Validating user objects with Cerberus

People keep telling me that they want to validate class and instance attributes (object properties) with Cerberus. While it certainly wasn’t conceived with that goal in mind, it is actually very possible to leverage both the Python data model and Cerberus extensibility to achieve object validation.

Nuts & Bolts

Let’s say that we have a simple class:

>>> class Person(object):
...     pass

We create a Person instance and add a few properties and values:

>>> p = Person()
>>> p.name = "bill"
>>> p.age = 44

Now let’s instance a Cerberus Validator and set up some validation rules for it:

>>> from Cerberus import Validator
>>> schema = {
...     'name': {'type': 'string'},
...     'age': {'type': 'integer', 'min': 0}
... }
>>> v = Validator(schema)

As you probably know already, all Python user objects have a __dict__ magic method which exposes class and instance attributes as a dictionary. This means that we can also query our class like this:

>>> p.__dict__
{'name': 'bill', 'age': 44}

>>> p.__dict__['age']
44

You see where we are going with this: we can exploit the __dict__ method in order to let Cerberus perform validation on our object:

>>> v.validate(p.__dict__)
True

Validation succeeds because current attribute values do not break any rule. However, if we break the rules we do get what we deserve:

>>> p.age = -1
>>> v.validate(p.__dict__)
False

>>> v.errors
{'age': 'min value is 0'}

This works, but is somewhat clumsy. We can do better.

A Custom Object Validator

How about letting the Validator do the work for us? We could subclass the standard Validator and extend it to natively support object validation.

>>> class ObjectValidator(Validator):
...     def validate_object(self, obj):
...         return self.validate(obj.__dict__)
...

>>> v = ObjectValidator(schema)
>>> v.validate_object(p)
False

>>> v.errors
{'age': 'min value is 0'}

>>> p.age = 44
>>> v.validate_object(p)
True

Much better. But what happens if we add a new property and then validate the object?

>>> p.lastname = 'white'
>>> v.validate_object(p)
False

>>> v.errors
{'lastname': 'unknown field'}

Validation fails because by default unknown fields are not allowed. This might not be the desired behaviour. If this is the case, we simply need to update the helper method in our custom validator class:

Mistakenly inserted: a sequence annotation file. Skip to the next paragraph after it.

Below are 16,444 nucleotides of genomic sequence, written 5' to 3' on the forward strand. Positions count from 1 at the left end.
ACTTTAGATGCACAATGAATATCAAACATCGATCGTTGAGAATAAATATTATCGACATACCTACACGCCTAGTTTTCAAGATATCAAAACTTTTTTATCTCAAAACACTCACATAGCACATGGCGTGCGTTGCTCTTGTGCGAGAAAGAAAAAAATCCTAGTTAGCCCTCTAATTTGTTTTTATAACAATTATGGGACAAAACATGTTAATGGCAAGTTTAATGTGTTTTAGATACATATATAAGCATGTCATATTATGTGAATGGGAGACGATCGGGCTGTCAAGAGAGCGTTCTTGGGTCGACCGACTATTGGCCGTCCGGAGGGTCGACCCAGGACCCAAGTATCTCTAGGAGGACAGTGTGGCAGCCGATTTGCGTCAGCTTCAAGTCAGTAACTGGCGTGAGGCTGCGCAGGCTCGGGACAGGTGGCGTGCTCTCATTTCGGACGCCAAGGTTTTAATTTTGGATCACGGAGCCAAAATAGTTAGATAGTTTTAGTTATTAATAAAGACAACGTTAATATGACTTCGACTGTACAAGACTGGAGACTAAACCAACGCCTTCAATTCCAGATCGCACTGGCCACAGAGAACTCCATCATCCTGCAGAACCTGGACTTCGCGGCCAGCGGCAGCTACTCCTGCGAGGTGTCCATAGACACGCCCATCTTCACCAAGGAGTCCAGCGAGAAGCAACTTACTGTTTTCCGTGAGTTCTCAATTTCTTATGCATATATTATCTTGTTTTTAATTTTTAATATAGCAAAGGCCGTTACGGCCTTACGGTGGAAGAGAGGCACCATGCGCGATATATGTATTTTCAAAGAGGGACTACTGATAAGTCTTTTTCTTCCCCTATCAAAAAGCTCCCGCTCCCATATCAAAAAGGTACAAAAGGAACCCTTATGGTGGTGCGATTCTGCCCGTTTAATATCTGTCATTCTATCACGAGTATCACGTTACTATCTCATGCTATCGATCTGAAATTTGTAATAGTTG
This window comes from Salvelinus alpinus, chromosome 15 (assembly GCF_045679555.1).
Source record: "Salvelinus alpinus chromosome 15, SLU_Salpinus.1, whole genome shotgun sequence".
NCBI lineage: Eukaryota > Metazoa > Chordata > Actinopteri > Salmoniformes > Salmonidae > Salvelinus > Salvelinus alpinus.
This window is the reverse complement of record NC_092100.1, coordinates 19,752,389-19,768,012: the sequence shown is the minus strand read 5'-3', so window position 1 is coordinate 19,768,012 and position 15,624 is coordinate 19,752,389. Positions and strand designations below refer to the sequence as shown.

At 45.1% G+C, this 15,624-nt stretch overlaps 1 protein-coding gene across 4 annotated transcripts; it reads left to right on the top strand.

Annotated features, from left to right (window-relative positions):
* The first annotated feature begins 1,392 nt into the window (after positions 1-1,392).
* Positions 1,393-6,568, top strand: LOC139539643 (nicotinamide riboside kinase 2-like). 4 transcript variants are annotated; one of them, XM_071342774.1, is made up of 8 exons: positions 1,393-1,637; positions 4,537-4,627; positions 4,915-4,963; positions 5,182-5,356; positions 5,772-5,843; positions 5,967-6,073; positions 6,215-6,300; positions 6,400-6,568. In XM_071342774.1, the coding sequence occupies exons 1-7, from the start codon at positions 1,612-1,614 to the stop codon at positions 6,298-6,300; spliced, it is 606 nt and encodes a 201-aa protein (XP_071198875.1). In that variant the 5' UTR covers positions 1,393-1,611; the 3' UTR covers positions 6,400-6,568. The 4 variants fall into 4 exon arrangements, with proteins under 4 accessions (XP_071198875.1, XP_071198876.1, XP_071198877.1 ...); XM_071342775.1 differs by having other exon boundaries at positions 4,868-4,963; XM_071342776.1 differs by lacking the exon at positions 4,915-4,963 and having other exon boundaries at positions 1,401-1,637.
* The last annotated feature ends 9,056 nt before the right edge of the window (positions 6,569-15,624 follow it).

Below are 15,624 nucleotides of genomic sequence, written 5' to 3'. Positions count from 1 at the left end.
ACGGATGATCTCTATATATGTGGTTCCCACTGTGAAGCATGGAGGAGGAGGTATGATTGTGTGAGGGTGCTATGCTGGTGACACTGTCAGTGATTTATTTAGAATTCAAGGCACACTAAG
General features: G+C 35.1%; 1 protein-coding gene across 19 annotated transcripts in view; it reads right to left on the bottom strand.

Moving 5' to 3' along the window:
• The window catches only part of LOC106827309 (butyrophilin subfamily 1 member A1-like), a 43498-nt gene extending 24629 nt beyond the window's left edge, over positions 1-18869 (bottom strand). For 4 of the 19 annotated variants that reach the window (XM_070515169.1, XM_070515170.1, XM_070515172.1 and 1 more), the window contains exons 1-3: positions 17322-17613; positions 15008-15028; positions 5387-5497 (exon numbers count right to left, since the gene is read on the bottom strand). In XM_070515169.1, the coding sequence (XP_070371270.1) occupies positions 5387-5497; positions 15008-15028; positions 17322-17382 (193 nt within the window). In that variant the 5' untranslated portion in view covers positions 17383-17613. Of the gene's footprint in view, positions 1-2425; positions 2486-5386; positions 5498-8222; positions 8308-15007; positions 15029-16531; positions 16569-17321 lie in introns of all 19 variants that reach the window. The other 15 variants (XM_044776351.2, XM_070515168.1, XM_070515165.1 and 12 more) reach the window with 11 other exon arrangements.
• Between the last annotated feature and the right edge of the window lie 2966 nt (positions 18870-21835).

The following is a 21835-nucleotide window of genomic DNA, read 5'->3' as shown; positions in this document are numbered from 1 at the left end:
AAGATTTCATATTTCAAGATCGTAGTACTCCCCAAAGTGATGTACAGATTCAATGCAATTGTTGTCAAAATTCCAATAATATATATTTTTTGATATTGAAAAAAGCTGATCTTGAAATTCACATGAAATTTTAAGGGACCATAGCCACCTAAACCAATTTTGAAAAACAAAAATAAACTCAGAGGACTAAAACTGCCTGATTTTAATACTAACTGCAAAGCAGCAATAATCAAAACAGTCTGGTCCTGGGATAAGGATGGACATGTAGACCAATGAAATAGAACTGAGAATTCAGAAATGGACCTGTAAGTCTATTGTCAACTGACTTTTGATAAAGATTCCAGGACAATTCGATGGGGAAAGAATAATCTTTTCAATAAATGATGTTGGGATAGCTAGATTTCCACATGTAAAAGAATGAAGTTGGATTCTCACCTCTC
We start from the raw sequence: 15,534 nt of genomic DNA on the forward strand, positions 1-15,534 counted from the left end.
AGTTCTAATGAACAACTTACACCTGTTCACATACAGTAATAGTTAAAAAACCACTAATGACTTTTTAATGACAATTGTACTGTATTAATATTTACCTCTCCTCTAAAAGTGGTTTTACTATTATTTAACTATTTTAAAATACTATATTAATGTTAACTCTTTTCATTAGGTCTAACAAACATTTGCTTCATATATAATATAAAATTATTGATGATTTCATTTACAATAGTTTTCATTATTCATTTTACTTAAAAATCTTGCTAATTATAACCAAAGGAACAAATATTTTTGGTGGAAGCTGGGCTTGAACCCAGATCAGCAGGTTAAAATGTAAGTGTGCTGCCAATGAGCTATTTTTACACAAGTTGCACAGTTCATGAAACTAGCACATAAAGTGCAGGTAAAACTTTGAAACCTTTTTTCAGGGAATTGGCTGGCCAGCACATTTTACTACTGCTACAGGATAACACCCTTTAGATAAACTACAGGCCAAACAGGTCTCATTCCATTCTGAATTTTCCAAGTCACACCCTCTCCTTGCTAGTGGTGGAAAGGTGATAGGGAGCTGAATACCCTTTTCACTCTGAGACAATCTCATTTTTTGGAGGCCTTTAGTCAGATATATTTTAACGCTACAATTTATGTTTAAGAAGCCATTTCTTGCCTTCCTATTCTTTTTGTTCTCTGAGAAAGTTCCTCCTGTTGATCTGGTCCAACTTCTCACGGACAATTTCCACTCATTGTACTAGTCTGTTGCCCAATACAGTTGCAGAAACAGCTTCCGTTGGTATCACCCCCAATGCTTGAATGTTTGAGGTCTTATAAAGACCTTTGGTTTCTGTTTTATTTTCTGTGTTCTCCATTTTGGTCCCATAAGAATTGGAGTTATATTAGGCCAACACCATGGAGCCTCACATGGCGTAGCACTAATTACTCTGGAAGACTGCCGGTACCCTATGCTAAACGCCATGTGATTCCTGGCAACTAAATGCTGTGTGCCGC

>>> class ObjectValidator(Validator):
...     def validate_object(self, obj):
...         self.allow_unknown = True
...         return self.validate(obj.__dict__)

>>> v.validate_object(p)
True

By setting allow_unknown to True we let unknown fields be ignored by validation. If we are not concerned by state changes between calls we might conveniently choose to move the setting of allow_unknown to the __init__ method so it gets executed only once.

Looks good so far. We can validate simple objects. But what about complex ones like those exposing other objects as attributes? This is going to require some more tinkering.

Validating Complex Objects

It would be super handy if we could add support for an object data type and then provide a validation schema for it, like we already do with the dict and list types. A revised validation schema would then look like this:

>>> schema = {
...     'name': {'type': 'string'},
...     'age': {'type': 'integer', 'min': 0},
...     'address': {
...         'type': 'object',
            'schema': {
...             'street': {'type': 'string'},
...             'zip': {'type': 'integer'}
...         }
...     }
... }

We could then validate it like so:

>>> class Address
...     pass

>>> addr = Address()
>>> addr.street = 'Lexington'
>>> addr.zip = 50238
>>> p.address = addr

>>> v.validate_object(p)
True

>>> p.address.zip = 'not a number'
>>> v.validate_object(p)
False

>>> v.errors
{'address': {'zip': 'must be of integer type'}}

It turns out this is also very achievable. We can leverage Cerberus data type extensibility model to add support for the object type. Then it is just a matter of handling the new type when validating the schema rule. I’m not going into details here but you can check Validating complex objects with Cerberus, a trivial implementation I posted as a GitHub gist.

Closing note

You might be wondering why don’t I add object validation to Cerberus core. Actually, I don’t rule out this possibility but see I like to keep tools as simple, targeted and focused as possible. Besides, there are other object validation tools out there, so adding a new flavour does not seem very useful to me (but let me know if you feel otherwise.) Though as we have seen, if you want to validate user objects with Cerberus, you can do that easily enough.

If you want to get in touch, I am @nicolaiarocci on Twitter.